Tuesday, May 15, 2018

2018-05-15: Archives Unleashed: Toronto Datathon Trip Report

The Archives Unleashed team (pictured below) hosted a two-day datathon, April 26-27, 2018, at the University of Toronto’s Robarts Library. This time around, Shawn Jones and I were selected to represent the Web Science and Digital Libraries (WSDL) research group from Old Dominion University. This event was the first in a series of four planned datathons to give researchers, archivists, computer scientists, and many others the opportunity to get hands-on experience with the Archives Unleashed Toolkit (AUT) and provide valuable feedback to the team. The AUT facilitates analysis and processing of web archives at scale and the datathons are designed to help participants find ways to incorporate these tools into their own workflow. Check out the Archives Unleashed team on Twitter and their website to find other ways to get involved and stay up to date with the work they’re doing.

Archives Unleashed datathon organizers (left to right): Nich Worby, Ryan Deschamps, Ian Milligan, Jimmy Lin, Nick Ruest, Samantha Fritz

Day 1 - April 26, 2018
Ian Milligan kicked off the event by talking about why these datathons are so important to the Archives Unleashed project team. For the project to be a success, the team needs to: build a community, create a common vision for web archiving tool development, avoid black box systems that nobody really understands, and equip the community with these tools to be able to work as a collective.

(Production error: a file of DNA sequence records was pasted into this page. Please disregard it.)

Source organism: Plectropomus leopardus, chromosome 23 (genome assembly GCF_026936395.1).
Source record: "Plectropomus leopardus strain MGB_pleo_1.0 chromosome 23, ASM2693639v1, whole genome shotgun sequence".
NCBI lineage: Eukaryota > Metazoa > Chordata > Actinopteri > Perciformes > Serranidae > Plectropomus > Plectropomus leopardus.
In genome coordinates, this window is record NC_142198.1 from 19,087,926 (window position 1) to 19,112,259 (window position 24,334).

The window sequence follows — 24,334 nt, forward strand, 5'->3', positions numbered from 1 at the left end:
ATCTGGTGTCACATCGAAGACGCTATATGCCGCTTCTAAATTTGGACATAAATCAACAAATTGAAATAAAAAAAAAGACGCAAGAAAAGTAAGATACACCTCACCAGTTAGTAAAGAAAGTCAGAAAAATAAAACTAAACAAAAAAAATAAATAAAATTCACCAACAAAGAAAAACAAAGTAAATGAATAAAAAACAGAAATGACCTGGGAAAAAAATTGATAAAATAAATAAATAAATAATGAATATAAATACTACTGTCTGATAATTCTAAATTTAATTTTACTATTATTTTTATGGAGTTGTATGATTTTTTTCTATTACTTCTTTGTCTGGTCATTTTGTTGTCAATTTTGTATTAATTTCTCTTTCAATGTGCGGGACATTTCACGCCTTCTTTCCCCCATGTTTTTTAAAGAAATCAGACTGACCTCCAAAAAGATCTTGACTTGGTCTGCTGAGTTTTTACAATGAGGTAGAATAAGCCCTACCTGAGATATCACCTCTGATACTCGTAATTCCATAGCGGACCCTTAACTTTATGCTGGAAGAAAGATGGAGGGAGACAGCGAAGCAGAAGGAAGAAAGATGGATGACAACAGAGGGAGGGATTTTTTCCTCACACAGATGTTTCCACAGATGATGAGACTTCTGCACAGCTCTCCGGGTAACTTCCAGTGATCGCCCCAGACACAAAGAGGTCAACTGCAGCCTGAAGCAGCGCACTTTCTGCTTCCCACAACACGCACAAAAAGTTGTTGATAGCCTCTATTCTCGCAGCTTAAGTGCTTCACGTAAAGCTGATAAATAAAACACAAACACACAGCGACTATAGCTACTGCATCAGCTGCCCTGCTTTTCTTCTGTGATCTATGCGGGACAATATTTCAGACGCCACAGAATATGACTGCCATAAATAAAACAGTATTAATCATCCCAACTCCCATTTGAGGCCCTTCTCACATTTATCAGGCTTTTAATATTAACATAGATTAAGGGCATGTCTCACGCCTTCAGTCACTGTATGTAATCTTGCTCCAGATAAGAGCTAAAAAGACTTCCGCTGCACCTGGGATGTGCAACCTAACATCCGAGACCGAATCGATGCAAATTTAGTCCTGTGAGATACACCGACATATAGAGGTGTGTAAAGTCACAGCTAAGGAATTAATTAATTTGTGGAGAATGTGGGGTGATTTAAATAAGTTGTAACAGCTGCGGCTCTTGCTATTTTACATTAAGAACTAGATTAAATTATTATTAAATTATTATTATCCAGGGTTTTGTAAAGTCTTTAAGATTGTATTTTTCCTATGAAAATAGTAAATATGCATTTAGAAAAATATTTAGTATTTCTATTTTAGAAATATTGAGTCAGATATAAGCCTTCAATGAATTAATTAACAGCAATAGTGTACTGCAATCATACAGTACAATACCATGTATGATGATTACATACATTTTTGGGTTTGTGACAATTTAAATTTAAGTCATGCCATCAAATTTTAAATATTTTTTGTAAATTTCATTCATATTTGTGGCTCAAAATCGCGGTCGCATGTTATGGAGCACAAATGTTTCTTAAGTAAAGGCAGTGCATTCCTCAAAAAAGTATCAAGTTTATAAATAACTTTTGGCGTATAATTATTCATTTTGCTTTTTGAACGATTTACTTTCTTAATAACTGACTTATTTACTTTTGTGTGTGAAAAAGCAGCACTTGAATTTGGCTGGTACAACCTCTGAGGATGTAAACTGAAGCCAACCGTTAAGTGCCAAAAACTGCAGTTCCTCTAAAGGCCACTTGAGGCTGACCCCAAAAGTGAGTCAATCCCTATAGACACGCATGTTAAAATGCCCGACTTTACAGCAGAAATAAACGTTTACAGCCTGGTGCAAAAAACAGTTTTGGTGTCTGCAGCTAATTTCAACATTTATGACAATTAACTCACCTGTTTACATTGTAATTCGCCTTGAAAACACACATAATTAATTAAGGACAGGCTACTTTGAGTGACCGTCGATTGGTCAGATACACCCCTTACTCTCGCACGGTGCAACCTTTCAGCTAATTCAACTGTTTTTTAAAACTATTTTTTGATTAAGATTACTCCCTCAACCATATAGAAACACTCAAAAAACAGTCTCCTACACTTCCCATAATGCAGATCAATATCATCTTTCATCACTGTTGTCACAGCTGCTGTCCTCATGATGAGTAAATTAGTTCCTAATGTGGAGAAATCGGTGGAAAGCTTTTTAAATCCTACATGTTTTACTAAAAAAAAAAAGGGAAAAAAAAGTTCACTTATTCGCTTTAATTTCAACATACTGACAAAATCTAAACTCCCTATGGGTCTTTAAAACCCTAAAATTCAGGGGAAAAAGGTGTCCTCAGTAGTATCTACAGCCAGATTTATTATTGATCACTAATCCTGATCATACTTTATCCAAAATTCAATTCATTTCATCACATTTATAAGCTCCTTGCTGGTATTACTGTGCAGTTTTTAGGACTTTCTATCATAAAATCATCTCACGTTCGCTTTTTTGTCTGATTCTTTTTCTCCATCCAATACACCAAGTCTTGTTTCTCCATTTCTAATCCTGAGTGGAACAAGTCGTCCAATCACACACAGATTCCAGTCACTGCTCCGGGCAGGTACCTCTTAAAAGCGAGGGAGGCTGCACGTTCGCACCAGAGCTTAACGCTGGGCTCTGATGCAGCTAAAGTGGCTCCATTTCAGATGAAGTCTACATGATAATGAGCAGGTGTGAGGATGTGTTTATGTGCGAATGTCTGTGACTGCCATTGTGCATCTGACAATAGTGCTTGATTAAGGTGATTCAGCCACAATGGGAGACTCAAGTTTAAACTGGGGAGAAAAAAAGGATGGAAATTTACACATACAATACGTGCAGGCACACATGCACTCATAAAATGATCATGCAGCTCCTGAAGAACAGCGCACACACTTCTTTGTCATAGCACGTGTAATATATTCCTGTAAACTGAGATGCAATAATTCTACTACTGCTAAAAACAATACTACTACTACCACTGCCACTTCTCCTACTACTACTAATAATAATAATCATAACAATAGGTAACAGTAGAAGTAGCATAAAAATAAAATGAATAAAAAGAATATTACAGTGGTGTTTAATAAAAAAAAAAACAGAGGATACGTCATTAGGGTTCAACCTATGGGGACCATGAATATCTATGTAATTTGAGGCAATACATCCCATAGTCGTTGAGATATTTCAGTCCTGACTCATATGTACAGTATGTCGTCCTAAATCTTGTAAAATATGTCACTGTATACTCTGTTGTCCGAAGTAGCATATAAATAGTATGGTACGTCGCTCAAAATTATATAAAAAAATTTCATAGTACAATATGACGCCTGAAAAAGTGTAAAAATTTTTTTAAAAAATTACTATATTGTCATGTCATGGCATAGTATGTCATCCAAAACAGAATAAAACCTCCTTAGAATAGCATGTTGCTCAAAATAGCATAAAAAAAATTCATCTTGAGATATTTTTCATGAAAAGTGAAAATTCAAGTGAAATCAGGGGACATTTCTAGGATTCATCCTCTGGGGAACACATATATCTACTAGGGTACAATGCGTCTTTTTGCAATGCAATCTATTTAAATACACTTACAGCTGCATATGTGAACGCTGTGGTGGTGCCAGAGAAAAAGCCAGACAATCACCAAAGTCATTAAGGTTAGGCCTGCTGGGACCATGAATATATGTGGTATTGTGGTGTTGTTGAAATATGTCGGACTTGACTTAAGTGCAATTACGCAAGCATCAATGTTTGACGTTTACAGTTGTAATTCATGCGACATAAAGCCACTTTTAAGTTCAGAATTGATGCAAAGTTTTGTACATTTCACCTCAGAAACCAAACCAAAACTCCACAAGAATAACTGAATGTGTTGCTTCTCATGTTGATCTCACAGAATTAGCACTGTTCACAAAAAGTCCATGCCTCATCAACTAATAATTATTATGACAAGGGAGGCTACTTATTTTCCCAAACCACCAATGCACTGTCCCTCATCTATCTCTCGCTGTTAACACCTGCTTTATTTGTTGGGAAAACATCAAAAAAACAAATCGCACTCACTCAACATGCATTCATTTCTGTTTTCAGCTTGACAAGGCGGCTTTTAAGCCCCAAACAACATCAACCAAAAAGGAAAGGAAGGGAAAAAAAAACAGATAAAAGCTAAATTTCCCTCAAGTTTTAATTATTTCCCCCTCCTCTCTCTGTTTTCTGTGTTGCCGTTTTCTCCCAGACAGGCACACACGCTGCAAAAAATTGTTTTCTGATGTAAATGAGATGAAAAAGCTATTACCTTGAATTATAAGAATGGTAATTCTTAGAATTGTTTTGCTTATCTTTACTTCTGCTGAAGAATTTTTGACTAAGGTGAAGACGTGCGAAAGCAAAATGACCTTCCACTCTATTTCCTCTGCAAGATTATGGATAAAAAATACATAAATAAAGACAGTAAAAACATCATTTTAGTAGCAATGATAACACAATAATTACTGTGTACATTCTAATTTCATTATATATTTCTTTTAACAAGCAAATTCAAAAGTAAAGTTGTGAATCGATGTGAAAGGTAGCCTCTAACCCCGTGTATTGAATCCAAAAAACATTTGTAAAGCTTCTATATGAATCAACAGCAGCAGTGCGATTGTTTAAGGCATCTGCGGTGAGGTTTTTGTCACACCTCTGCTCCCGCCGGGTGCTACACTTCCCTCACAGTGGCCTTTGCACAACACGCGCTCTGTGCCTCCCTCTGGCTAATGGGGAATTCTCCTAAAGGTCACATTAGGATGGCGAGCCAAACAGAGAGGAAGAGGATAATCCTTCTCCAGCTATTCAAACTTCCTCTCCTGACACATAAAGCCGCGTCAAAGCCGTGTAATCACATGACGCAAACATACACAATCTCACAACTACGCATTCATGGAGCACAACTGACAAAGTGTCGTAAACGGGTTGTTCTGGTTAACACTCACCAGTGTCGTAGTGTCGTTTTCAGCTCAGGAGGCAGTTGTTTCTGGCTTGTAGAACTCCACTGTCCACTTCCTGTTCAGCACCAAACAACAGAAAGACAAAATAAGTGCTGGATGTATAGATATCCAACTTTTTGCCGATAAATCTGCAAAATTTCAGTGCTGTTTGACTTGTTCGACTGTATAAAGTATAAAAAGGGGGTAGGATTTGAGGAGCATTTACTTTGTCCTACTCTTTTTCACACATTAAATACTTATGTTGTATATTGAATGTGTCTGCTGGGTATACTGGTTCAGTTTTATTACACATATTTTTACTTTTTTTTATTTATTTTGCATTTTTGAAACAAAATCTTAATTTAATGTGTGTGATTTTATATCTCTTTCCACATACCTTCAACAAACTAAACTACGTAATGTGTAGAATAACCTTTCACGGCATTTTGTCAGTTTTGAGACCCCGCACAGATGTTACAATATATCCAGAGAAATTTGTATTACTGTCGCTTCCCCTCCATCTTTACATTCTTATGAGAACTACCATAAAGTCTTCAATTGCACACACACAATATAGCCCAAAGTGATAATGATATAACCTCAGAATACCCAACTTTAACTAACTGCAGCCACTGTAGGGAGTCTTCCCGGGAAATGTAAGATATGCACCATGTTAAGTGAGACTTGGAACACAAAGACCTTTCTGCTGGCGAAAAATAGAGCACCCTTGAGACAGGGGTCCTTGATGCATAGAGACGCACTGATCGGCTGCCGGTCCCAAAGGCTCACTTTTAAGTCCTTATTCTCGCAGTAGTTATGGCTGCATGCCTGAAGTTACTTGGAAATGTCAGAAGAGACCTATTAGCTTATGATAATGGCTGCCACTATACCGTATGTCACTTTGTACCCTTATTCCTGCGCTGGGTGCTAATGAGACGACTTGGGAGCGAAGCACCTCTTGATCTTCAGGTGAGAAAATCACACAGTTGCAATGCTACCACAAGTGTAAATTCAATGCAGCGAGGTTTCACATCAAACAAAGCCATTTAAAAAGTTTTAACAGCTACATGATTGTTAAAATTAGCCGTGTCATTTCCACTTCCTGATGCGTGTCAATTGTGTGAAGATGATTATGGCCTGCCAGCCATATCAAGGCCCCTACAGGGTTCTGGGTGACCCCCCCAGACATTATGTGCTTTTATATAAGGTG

Many presentations, conversations, and tweets during the event indicated that working with web archives, particularly WARC files, can be messy, intimidating, and really difficult. The AUT tries to help simplify the process by breaking it down into four parts:
  1. Filter - focus on a date range, a single domain, or specific content
  2. Analyze - extract information that might be useful such as links, tags, named entities, etc.
  3. Aggregate - summarize the analysis by counting, finding maximum values, averages, etc.
  4. Visualize - create tables from the results or files for use in external applications, such as Gephi

We were encouraged to use the AUT throughout the event to go through the process of filtering, analyzing, aggregating, and visualizing for ourselves. Multiple datasets were provided to us and preloaded onto powerful virtual machines, provided by Compute Canada, in an effort to maximize the time spent working with the AUT instead of fiddling with settings and data transfers.

Now that we knew the who, what, and why of the datathon, it was time to create our teams and get to work. We wrote down research questions (pink), datasets (green), and technologies/techniques (yellow) we were interested in using on sticky notes and posted them on a whiteboard. Teams started to form naturally from the discussion, but not very quickly, until we got a little help from Jimmy and Ian to keep things moving.

I worked with Jayanthy Chengan, Justin Littman, Shawn Walker, and Russell White. We wanted to use the #neveragain tweet dataset to see if we could filter out spam links and create a list of better quality seed URLs for archiving. Our main goal was to use the AUT without relying on other tools that we may have already been familiar with. Many of us had never even heard of Scala, the language that AUT is written in. We had all worked through the homework leading up to the datathon, but it still took us a few hours to get over the initial jitters and become productive.